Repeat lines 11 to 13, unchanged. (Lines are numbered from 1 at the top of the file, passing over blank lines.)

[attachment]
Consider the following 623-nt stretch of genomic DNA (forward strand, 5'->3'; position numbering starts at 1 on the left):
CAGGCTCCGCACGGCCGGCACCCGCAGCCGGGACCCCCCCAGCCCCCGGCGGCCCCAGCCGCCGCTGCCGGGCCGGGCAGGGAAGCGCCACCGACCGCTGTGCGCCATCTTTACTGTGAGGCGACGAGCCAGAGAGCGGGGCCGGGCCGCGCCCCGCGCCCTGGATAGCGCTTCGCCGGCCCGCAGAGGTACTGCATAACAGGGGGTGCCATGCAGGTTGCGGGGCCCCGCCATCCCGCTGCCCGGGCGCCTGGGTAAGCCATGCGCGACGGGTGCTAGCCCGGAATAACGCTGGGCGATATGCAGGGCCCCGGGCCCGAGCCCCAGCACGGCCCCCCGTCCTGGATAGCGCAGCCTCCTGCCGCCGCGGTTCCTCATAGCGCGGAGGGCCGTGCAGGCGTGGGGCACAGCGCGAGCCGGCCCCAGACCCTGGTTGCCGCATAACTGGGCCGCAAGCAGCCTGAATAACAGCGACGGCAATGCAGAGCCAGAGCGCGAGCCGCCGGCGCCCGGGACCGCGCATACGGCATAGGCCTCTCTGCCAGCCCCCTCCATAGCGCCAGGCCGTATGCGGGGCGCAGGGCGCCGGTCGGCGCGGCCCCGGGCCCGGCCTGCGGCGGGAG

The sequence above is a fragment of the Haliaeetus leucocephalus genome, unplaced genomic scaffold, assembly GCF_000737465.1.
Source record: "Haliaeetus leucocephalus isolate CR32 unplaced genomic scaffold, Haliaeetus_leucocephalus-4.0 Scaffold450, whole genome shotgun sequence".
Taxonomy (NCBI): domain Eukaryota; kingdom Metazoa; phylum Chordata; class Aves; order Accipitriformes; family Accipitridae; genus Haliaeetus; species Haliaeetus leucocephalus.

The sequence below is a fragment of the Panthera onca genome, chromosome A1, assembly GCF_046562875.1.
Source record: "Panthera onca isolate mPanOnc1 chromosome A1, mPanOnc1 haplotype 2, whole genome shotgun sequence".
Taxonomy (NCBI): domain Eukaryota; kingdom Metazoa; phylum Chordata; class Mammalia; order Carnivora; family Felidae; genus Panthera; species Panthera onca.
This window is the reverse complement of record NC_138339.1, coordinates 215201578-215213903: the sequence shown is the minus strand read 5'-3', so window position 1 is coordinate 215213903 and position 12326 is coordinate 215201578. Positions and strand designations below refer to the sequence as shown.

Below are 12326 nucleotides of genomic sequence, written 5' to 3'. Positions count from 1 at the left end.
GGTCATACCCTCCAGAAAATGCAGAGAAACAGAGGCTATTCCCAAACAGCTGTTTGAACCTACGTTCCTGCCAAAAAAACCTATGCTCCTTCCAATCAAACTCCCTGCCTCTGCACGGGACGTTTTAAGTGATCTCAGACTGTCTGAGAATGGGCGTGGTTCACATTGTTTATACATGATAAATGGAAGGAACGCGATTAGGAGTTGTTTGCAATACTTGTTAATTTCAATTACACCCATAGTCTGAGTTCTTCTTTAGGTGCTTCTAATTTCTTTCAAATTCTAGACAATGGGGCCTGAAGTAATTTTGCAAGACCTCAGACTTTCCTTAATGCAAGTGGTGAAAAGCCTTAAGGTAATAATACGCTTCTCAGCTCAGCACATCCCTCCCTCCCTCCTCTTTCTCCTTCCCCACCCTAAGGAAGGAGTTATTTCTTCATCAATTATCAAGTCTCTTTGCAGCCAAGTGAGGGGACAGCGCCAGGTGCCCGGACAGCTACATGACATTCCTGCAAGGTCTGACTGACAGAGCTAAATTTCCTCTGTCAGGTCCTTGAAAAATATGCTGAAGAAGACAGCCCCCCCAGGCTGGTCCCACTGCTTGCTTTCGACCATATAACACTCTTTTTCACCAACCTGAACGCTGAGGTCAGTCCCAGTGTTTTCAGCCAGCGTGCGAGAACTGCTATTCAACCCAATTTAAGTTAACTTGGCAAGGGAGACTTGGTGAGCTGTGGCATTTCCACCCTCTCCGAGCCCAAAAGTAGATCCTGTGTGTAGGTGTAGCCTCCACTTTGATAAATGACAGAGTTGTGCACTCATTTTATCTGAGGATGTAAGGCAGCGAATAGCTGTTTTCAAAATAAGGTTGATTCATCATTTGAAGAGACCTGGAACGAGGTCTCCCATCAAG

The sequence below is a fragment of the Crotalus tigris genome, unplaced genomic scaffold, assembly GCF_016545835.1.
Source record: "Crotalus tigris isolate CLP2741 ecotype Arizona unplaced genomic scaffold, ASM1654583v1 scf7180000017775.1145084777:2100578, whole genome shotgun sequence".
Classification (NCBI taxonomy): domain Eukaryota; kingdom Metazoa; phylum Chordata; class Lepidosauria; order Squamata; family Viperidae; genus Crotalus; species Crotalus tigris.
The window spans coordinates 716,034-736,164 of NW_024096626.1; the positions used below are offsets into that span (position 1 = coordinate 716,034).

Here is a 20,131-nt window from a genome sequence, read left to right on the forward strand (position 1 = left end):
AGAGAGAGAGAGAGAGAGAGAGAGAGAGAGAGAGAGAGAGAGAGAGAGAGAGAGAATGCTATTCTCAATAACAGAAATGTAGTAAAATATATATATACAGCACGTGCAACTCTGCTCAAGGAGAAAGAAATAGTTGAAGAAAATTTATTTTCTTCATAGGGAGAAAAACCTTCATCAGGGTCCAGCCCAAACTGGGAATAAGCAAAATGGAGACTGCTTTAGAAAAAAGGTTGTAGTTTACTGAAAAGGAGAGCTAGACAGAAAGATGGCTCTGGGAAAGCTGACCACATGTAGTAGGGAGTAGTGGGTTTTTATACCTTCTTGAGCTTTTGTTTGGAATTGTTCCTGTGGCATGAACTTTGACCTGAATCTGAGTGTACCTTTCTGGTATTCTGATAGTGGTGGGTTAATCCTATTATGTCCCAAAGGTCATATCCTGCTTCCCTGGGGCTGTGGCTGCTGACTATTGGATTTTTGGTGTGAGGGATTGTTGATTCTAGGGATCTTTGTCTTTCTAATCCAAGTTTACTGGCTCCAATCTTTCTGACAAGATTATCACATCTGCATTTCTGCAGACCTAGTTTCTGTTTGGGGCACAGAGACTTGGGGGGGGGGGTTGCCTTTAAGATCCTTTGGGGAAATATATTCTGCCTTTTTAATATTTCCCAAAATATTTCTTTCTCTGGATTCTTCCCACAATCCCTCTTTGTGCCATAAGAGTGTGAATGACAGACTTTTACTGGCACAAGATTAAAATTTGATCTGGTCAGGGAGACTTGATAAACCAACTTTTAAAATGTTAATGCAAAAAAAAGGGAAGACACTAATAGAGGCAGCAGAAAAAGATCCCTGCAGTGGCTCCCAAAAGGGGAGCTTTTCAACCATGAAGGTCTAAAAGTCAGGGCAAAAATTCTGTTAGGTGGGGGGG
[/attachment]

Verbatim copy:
GGTCATACCCTCCAGAAAATGCAGAGAAACAGAGGCTATTCCCAAACAGCTGTTTGAACCTACGTTCCTGCCAAAAAAACCTATGCTCCTTCCAATCAAACTCCCTGCCTCTGCACGGGACGTTTTAAGTGATCTCAGACTGTCTGAGAATGGGCGTGGTTCACATTGTTTATACATGATAAATGGAAGGAACGCGATTAGGAGTTGTTTGCAATACTTGTTAATTTCAATTACACCCATAGTCTGAGTTCTTCTTTAGGTGCTTCTAATTTCTTTCAAATTCTAGACAATGGGGCCTGAAGTAATTTTGCAAGACCTCAGACTTTCCTTAATGCAAGTGGTGAAAAGCCTTAAGGTAATAATACGCTTCTCAGCTCAGCACATCCCTCCCTCCCTCCTCTTTCTCCTTCCCCACCCTAAGGAAGGAGTTATTTCTTCATCAATTATCAAGTCTCTTTGCAGCCAAGTGAGGGGACAGCGCCAGGTGCCCGGACAGCTACATGACATTCCTGCAAGGTCTGACTGACAGAGCTAAATTTCCTCTGTCAGGTCCTTGAAAAATATGCTGAAGAAGACAGCCCCCCCAGGCTGGTCCCACTGCTTGCTTTCGACCATATAACACTCTTTTTCACCAACCTGAACGCTGAGGTCAGTCCCAGTGTTTTCAGCCAGCGTGCGAGAACTGCTATTCAACCCAATTTAAGTTAACTTGGCAAGGGAGACTTGGTGAGCTGTGGCATTTCCACCCTCTCCGAGCCCAAAAGTAGATCCTGTGTGTAGGTGTAGCCTCCACTTTGATAAATGACAGAGTTGTGCACTCATTTTATCTGAGGATGTAAGGCAGCGAATAGCTGTTTTCAAAATAAGGTTGATTCATCATTTGAAGAGACCTGGAACGAGGTCTCCCATCAAG

The sequence below is a fragment of the Crotalus tigris genome, unplaced genomic scaffold, assembly GCF_016545835.1.
Source record: "Crotalus tigris isolate CLP2741 ecotype Arizona unplaced genomic scaffold, ASM1654583v1 scf7180000017775.1145084777:2100578, whole genome shotgun sequence".